Coalition Against a Raised Expressway v. Dole
Citation: 17 ELR 20466
No. No. 84-1219-C, (S.D. Ala., 10/20/1986)
The court holds that the Department of Transportation (DOT) and the Federal Highway Administration violated §4(f) of the DOT Act by failing to determine that significant indirect impacts on historic sites located near a proposed interstate highway connector in Mobile, Alabama, constitute a constructive use of the sites under the Act. After initially reviewing the appropriate standard of judicial review for agency actions, the court first holds that the environmental impact statement (EIS) prepared in connection with the construction of highway I-210 is adequate under the National Environmental Policy Act (NEPA). The defendants conducted numerous studies and reviews of several alternative routes, and gave detailed reasons for why the alternative preferred by plaintiffs was rejected. Defendants' predisposed preference for the chosen route does not automatically invalidate the EIS, since there is no evidence that the decisionmakers' good-faith objectivity was tainted or that DOT failed to adhere to NEPA requirements. The court then holds that the Secretary of DOT arbitrarily and capriciously decided that the I-210 highway did not use any property protected under §4(f) of the DOT Act. Construction vibrations, noise, and visual obstructions would cause significant indirect harm to various historic and archaeological sites located close to the proposed route that would substantially impair the enjoyment and value of these properties, resulting in a constructive use.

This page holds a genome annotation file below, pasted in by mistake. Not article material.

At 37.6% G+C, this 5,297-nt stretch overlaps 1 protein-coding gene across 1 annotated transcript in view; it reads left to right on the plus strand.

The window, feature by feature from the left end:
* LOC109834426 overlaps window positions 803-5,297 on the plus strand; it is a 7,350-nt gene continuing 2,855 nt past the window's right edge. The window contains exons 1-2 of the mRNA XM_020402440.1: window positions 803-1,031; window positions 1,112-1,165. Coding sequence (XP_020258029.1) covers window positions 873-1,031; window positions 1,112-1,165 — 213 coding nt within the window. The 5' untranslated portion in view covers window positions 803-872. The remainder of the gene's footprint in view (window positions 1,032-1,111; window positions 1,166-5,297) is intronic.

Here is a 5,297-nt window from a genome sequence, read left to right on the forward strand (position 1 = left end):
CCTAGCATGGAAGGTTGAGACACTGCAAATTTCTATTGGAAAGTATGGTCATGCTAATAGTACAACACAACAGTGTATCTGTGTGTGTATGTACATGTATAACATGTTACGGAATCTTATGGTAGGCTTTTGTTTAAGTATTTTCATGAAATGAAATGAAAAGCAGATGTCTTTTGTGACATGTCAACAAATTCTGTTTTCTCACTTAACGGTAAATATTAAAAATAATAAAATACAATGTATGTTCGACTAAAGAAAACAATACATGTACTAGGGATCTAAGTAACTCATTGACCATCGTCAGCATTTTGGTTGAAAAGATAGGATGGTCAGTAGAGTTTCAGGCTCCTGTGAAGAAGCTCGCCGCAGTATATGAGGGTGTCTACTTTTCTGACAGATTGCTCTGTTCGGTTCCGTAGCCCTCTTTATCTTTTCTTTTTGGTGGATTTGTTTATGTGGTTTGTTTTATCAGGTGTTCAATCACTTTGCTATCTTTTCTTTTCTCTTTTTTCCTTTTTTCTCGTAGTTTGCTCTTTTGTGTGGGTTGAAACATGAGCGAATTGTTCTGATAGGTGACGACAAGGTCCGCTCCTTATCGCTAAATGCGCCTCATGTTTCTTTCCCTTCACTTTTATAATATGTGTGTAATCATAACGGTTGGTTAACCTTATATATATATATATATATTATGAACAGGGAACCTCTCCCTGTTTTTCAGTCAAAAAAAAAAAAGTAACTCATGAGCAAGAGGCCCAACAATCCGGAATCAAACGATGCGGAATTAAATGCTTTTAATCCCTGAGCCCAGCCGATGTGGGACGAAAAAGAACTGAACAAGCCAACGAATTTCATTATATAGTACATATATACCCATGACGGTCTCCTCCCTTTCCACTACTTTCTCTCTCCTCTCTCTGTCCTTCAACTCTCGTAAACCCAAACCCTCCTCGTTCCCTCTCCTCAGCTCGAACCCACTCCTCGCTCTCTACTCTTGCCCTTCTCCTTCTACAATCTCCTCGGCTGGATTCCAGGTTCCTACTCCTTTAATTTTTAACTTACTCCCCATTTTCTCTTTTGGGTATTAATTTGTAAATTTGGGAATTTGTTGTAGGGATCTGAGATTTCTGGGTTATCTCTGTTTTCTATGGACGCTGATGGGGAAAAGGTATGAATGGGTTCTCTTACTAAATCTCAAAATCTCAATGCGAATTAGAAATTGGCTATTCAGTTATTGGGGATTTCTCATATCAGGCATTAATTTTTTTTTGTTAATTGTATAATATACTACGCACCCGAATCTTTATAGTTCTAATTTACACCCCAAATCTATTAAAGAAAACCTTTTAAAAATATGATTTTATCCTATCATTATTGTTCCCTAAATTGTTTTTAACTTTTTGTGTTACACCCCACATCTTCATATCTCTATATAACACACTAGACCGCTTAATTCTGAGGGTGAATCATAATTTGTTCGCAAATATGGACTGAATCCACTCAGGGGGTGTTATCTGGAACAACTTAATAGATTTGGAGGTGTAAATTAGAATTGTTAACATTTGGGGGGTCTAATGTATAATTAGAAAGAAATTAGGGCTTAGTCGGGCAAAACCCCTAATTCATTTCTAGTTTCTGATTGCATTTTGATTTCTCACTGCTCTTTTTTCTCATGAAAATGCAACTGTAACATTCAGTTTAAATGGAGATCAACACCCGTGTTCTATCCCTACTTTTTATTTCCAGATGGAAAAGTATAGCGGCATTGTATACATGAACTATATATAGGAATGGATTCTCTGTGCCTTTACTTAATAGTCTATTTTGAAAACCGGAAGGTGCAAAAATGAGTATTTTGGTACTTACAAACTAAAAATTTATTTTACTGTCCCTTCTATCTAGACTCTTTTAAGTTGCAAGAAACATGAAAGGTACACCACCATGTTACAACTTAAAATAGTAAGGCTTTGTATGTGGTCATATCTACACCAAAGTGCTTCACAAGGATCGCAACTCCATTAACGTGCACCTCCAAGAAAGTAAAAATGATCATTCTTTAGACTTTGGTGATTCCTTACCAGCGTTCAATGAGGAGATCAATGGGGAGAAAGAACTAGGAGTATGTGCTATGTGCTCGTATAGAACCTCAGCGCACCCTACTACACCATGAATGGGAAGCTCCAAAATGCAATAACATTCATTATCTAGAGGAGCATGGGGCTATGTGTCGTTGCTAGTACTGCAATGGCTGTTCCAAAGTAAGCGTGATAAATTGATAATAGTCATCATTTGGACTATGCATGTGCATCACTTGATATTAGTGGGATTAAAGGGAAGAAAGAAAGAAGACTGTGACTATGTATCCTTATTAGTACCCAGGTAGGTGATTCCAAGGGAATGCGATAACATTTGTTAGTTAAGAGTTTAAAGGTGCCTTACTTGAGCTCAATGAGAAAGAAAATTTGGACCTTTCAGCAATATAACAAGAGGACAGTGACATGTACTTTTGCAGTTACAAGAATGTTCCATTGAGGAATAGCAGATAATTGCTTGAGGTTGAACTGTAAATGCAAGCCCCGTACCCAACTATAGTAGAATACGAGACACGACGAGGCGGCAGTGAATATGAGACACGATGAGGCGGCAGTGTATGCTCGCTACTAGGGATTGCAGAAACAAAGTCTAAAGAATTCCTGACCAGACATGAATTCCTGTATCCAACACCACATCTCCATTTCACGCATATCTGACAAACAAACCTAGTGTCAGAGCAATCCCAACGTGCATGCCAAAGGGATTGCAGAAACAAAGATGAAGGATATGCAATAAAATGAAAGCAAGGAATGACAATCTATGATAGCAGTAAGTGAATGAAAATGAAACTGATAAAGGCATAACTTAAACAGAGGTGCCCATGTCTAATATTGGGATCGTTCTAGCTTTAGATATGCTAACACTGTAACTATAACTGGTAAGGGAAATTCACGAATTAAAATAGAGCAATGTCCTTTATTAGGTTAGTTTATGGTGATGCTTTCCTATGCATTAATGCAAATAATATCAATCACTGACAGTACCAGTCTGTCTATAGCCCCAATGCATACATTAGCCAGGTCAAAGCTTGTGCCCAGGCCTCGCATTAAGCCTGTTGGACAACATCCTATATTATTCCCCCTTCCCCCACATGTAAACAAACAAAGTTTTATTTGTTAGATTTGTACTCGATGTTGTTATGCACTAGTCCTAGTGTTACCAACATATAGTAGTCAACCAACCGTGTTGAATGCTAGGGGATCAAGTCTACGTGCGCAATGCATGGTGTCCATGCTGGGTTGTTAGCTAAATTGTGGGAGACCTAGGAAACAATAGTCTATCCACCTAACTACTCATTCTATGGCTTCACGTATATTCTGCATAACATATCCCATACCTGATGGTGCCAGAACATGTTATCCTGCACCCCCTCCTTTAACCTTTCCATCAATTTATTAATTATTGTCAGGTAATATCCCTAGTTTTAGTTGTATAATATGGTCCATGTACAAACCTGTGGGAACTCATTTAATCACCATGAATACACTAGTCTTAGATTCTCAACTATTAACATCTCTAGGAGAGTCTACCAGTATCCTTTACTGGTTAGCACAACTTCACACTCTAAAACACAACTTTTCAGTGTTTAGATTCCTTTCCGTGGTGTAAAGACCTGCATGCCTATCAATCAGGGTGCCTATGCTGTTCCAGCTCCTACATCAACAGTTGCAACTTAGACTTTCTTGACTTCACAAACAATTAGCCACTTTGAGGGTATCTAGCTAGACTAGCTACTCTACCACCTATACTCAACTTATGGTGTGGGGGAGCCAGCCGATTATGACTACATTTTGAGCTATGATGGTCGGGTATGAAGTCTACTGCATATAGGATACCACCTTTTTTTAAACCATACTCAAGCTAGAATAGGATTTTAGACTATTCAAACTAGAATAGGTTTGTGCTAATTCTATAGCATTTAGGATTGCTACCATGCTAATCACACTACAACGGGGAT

The court next holds that defendants have not violated the comprehensive and cooperative planning process required under the Federal Aid Highway Act (FAHA), 23 U.S.C. §134, for certain urban areas. Differences between the city's and state highway department's master transportation plans concerning the location of the proposed highway connector do not mandate a conclusion that the statute has been violated. The court also holds that defendants have not violated the FAHA's public hearing requirements, 23 U.S.C. §128. The court holds that defendants have complied with DOT regulations concerning abatement of highway traffic and noise impacts during construction. There is no evidence that the noise study reports conducted for the project are technically inadequate, and defendants are attempting to develop mitigation measures. The court holds that defendants complied with §106 of the National Historic Preservation Act (NHPA). Defendants' responses to the comments of the Advisory Council on Historic Preservation indicate that they took those comments into consideration, even though they disagreed with them. The court holds moot plaintiffs' claim that defendants violated §110(f) of the NHPA by not protecting the Mobile City Hall, a national historic landmark, to the maximum extent possible by taking action to minimize harm to the building. The court notes that §110(f) establishes a higher standard of care than does §106, which requires federal agencies to take into account the effect of their actions on historic properties, but concludes that its ruling under §4(f) of the DOT Act concerning the constructive use of this and other historic properties renders unnecessary a need to rule on this claim independently. Finally, the court holds that the administrative record is adequate under the Administrative Procedure Act for judicial review.
Counsel for Plaintiff
Barry J. Cutler, Joseph E. Pettison
Suite 800, 1919 Pennsylvania Ave. NW, Washington DC 20006
Counsel for Defendant
Edward Buledich Jr., Ass't U.S. Attorney
P.O. Drawer E, Mobile AL 36601
Counsel for Intervenor
Elizabeth S. Merritt, Ass't General Counsel
National Trust for Historic Preservation
1785 Massachusetts Ave. NW, Washington DC 20036